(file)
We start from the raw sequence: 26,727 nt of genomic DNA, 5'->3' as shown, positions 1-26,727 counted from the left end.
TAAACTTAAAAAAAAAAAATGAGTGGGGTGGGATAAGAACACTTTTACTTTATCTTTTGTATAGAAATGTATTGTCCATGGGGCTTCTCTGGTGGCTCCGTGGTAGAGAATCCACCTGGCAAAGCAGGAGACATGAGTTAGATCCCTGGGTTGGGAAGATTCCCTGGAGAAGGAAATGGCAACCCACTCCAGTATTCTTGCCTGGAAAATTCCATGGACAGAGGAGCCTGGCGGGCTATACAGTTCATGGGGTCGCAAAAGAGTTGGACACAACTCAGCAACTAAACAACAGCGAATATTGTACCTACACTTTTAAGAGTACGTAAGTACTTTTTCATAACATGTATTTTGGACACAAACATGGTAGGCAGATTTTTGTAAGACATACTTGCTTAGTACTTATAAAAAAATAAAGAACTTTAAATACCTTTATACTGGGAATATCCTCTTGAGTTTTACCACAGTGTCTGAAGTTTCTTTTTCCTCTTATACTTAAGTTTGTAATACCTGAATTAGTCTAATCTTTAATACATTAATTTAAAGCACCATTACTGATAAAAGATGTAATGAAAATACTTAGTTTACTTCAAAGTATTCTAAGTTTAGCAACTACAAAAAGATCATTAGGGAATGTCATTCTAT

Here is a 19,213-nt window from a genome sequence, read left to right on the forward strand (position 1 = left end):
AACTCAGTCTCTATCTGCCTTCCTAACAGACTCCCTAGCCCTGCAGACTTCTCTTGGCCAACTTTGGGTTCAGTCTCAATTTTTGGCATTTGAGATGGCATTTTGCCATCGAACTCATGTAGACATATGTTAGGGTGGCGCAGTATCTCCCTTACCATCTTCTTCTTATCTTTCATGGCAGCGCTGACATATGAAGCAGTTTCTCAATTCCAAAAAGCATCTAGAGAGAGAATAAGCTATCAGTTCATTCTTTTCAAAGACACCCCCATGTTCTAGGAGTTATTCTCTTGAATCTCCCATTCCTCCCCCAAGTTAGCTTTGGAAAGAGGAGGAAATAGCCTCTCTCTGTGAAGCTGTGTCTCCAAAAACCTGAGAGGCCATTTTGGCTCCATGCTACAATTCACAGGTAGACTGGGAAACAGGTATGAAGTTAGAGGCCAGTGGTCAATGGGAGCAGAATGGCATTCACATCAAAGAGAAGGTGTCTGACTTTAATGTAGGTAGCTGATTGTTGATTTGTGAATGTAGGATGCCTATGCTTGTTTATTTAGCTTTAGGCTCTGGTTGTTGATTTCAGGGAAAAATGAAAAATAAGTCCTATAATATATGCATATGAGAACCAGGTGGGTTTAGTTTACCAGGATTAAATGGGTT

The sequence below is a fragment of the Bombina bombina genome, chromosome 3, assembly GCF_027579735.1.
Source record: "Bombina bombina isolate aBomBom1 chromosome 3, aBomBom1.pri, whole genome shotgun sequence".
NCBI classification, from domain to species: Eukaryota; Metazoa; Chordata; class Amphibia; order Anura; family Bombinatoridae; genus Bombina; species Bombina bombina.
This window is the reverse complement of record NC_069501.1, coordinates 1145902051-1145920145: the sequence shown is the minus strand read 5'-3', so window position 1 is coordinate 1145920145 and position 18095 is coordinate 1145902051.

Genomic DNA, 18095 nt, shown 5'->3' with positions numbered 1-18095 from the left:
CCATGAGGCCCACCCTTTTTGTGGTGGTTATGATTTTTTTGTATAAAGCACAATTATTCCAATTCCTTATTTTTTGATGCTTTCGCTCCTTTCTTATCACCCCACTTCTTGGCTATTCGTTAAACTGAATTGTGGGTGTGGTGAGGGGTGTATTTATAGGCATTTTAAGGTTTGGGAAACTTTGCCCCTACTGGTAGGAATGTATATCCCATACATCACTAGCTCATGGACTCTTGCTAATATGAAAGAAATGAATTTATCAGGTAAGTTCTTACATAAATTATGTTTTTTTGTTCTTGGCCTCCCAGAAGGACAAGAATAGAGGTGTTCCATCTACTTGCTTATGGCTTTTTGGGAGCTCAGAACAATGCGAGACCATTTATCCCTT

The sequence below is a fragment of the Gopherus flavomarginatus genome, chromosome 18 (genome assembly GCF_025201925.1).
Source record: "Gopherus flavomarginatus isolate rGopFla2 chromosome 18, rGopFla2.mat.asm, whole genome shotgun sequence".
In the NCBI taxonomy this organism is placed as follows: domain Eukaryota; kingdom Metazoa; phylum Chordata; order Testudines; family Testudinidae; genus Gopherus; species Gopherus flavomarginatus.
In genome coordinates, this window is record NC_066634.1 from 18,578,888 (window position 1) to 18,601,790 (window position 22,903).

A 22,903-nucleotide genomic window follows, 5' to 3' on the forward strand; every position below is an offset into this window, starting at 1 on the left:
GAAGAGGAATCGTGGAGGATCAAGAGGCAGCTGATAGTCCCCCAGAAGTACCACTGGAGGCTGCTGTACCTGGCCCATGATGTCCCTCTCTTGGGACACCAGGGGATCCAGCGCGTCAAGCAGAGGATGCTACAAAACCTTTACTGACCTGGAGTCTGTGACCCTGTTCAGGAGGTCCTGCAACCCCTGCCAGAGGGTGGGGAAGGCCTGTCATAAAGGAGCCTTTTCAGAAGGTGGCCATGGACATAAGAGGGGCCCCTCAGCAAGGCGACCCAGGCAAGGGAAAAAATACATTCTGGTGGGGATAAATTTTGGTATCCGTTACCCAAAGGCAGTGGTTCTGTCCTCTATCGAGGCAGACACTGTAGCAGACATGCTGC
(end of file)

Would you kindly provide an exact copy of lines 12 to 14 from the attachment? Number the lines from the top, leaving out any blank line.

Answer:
Source record: "Gopherus flavomarginatus isolate rGopFla2 chromosome 18, rGopFla2.mat.asm, whole genome shotgun sequence".
In the NCBI taxonomy this organism is placed as follows: domain Eukaryota; kingdom Metazoa; phylum Chordata; order Testudines; family Testudinidae; genus Gopherus; species Gopherus flavomarginatus.
In genome coordinates, this window is record NC_066634.1 from 18,578,888 (window position 1) to 18,601,790 (window position 22,903).